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Chelsea's manager Guus Hiddink talks to Didier Drogba during a training session at the team's ground at Cobham.
Chelsea's manager Guus Hiddink talks to Didier Drogba during a training session at the team's ground at Cobham.

Hiddink leaves on a high

It was no flippant comment when the Chelsea captain John Terry said he would not be watching the Champions League final.

It was no flippant comment when John Terry said he would not be watching the Champions League final. For the Chelsea captain being unable to play in such a prestigious match caused him much distress. It is a feeling shared by many of his teammates and reflects how their mentality has reverted back to what it once was.

No longer moody Blues, they want to be winners again: a mindset reinforced by the arrival of Guus Hiddink as coach four months ago, just when it seemed Roman Abramovich's expensively-assembled side might have lost their old drive and desire. An FA Cup triumph tomorrow - for what would be their first trophy since Jose Mourinho left two years ago - would be the perfect farewell for Hiddink as he focuses on his role as Russia's national coach for next year's World Cup challenge.

He will be missed as Terry said: "We had to regroup after [Luiz Felipe] Scolari went. We have done that and the manager has been fantastic. We have loved working under him and it will be a shame to see him go." Despite missing out on the Premier League title and losing a controversial Champions League semi-final to the eventual winners Barcelona, Hiddink will leave with his reputation enhanced by his short spell at Stamford Bridge.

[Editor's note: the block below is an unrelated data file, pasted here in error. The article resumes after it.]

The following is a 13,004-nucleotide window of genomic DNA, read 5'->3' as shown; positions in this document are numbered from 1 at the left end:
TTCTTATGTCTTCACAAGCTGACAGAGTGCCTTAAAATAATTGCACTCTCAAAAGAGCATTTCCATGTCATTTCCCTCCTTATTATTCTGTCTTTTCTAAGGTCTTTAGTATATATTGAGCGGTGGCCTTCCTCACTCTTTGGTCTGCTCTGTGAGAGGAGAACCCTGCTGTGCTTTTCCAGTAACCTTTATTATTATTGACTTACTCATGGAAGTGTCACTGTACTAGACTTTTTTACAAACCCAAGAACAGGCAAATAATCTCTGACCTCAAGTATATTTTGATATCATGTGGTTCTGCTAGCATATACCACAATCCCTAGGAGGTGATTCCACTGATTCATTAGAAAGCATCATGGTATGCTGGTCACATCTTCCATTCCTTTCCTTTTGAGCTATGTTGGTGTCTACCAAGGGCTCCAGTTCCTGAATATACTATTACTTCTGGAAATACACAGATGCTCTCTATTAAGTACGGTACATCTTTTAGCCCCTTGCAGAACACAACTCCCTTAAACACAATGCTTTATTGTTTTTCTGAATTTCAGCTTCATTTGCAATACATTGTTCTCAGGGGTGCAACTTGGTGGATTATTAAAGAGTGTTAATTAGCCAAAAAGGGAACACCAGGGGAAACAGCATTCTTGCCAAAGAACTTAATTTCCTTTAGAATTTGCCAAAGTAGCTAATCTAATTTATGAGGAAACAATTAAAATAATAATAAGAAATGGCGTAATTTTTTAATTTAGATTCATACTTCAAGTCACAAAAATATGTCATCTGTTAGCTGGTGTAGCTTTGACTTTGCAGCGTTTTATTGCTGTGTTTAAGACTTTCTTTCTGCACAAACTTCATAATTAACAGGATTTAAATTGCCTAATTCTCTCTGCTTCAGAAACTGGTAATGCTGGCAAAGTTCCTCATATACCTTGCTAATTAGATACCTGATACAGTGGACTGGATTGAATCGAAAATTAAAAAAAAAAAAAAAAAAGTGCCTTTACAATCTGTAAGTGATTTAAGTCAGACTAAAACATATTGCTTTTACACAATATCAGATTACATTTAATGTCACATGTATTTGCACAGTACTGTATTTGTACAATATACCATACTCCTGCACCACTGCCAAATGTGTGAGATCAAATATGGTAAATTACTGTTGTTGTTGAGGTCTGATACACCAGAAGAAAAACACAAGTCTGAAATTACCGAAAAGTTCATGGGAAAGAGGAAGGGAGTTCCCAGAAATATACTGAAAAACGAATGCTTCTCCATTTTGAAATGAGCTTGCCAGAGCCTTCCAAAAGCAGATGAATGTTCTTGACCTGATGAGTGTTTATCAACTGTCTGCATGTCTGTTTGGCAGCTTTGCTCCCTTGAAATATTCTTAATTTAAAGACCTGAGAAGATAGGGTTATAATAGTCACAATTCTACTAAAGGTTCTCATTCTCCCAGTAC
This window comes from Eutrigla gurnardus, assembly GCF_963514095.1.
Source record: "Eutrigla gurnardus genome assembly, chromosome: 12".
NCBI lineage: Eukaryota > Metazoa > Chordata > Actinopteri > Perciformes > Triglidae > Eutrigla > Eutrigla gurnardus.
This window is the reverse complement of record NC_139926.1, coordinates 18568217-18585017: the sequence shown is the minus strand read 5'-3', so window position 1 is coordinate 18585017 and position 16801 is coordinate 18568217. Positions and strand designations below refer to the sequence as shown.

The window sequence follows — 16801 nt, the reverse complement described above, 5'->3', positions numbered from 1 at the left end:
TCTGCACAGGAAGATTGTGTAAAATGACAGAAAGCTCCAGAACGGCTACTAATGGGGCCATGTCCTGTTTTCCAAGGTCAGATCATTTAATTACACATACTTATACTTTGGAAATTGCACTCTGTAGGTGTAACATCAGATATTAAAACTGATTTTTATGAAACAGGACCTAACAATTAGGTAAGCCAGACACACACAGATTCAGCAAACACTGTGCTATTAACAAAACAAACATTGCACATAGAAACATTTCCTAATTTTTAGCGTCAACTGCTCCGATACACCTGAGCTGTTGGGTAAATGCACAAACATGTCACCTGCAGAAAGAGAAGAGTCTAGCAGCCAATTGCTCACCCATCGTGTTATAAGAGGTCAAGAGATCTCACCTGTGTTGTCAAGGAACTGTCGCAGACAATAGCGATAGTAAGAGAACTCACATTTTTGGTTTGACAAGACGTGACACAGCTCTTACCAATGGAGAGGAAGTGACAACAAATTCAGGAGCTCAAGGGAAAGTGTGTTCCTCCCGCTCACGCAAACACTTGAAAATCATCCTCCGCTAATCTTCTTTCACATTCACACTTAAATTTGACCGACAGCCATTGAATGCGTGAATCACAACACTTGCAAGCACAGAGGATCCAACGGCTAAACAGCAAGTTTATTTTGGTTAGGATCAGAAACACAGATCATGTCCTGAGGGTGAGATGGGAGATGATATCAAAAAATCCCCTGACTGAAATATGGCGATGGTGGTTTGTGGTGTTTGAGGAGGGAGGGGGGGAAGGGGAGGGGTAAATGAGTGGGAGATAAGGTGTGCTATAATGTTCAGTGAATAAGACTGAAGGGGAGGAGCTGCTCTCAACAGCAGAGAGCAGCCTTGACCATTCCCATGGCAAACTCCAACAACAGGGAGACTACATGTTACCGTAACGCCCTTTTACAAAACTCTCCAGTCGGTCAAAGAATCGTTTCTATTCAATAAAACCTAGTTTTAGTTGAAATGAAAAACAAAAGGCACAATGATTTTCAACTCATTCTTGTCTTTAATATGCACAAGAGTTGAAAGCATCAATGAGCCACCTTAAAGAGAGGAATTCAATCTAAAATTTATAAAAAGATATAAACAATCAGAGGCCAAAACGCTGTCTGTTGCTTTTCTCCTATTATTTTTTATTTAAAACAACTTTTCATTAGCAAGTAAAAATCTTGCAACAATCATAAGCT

"After the game against Barcelona I was not in the best state of mind, but then I had a conversation with Roman a day after and I was still angry," he said. "But he told me to be proud because I had made a good impression worldwide with how we played against Barcelona, especially in the second game. "Roman added that I should not be negative and be proud of what the team and I have achieved." The FA Cup may not have ranked highest among their goals at the start of the season, but it could provide a validation of Hiddink's efforts in transforming the Blues.

"We are in a profession where it is always good to get some silverware," he said. "I've enjoyed working with the players. They responded very well and they are still very eager to get a lot of prizes next season. "When I came here I did not expect that. I expected I would have to fight against big names to get them on the right track to perform, but there was no such fight needed. "They are not fed up even though they have won prizes in the previous years and that is good to leave behind."


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